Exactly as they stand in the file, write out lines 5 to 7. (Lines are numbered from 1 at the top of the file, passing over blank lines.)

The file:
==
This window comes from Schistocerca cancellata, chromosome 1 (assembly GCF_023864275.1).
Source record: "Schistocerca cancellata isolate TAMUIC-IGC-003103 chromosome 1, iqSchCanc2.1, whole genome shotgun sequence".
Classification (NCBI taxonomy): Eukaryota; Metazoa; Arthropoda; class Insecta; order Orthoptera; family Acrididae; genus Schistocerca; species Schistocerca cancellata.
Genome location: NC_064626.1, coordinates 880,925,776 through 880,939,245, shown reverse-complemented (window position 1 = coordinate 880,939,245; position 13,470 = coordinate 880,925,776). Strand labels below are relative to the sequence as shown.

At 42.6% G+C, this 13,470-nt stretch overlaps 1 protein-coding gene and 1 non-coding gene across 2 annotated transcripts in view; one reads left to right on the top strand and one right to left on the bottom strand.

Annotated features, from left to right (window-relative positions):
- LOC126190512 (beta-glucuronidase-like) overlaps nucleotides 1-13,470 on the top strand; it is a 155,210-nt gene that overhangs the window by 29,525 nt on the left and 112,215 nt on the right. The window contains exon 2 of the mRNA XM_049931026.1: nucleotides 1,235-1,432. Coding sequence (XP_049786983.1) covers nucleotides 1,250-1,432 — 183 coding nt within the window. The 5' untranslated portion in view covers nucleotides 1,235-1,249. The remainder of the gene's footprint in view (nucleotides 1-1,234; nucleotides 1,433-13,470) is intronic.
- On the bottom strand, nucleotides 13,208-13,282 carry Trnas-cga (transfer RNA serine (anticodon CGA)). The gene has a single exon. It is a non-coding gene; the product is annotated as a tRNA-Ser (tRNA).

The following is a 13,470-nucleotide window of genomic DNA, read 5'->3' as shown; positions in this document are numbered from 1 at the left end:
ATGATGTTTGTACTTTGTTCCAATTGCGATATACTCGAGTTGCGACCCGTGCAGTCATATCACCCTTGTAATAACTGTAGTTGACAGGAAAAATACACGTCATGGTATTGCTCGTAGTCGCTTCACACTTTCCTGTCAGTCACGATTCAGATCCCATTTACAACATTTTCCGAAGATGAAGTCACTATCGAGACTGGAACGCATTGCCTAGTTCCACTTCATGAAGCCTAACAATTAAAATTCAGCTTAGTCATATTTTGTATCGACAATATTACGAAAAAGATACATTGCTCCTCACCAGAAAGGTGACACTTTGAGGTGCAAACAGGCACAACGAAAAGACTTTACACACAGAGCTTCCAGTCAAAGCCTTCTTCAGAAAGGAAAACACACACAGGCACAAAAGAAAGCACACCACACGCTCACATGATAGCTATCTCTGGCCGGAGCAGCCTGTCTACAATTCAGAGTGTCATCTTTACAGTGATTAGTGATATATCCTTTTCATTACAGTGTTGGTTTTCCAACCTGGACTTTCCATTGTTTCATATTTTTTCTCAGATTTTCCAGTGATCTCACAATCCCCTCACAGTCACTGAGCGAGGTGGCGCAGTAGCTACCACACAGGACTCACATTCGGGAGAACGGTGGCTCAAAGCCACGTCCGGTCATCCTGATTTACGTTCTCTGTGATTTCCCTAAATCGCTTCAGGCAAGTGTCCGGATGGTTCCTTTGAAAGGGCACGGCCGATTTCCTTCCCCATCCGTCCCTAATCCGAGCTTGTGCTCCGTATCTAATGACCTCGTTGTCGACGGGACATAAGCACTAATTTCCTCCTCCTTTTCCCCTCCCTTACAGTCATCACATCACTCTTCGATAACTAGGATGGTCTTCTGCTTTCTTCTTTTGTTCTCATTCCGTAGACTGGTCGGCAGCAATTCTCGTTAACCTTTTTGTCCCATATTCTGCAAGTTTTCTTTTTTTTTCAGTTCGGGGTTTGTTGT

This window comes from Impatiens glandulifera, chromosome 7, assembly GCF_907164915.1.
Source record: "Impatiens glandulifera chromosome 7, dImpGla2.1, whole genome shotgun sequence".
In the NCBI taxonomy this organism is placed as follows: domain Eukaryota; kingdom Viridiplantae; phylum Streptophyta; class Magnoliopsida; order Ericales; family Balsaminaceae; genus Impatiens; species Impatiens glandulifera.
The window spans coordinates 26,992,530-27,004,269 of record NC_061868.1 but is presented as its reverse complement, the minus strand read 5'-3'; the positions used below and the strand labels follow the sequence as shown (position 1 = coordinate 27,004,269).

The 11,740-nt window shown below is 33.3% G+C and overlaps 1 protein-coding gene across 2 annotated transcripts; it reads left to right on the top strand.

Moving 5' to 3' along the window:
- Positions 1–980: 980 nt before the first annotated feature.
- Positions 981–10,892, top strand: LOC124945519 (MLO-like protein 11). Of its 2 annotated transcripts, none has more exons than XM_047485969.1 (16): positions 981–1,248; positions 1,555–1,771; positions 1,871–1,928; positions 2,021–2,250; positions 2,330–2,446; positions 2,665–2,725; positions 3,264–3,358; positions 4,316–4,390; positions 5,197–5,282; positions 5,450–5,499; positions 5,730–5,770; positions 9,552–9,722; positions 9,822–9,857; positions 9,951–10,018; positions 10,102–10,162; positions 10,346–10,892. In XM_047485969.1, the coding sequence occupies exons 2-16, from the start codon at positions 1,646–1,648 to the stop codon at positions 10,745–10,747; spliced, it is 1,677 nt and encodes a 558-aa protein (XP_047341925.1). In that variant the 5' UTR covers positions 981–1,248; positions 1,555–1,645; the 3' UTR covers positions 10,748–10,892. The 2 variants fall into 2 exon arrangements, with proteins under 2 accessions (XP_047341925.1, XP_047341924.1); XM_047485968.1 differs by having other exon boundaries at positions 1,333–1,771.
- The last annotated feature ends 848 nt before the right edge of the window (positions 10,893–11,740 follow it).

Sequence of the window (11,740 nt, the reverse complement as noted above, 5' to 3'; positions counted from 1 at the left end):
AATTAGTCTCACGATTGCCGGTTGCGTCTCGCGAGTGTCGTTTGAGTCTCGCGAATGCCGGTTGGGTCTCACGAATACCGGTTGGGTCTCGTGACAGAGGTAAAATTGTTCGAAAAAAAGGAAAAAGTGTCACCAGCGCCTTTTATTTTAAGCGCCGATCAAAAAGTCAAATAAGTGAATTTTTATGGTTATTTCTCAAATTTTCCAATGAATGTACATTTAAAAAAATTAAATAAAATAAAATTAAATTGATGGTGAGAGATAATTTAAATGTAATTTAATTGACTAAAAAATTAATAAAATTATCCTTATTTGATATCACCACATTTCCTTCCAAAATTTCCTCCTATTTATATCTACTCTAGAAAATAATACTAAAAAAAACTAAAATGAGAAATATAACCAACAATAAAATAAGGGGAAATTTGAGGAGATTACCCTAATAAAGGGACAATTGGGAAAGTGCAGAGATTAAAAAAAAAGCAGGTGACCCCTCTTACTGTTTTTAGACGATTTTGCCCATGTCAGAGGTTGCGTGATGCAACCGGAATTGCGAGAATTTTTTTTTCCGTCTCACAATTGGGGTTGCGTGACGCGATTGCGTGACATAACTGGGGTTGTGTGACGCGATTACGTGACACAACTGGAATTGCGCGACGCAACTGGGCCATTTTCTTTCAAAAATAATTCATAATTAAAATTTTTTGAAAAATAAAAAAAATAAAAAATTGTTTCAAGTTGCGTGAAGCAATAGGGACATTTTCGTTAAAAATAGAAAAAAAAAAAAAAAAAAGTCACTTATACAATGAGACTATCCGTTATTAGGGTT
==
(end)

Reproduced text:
At 42.6% G+C, this 13,470-nt stretch overlaps 1 protein-coding gene and 1 non-coding gene across 2 annotated transcripts in view; one reads left to right on the top strand and one right to left on the bottom strand.

Annotated features, from left to right (window-relative positions):
- LOC126190512 (beta-glucuronidase-like) overlaps nucleotides 1-13,470 on the top strand; it is a 155,210-nt gene that overhangs the window by 29,525 nt on the left and 112,215 nt on the right. The window contains exon 2 of the mRNA XM_049931026.1: nucleotides 1,235-1,432. Coding sequence (XP_049786983.1) covers nucleotides 1,250-1,432 — 183 coding nt within the window. The 5' untranslated portion in view covers nucleotides 1,235-1,249. The remainder of the gene's footprint in view (nucleotides 1-1,234; nucleotides 1,433-13,470) is intronic.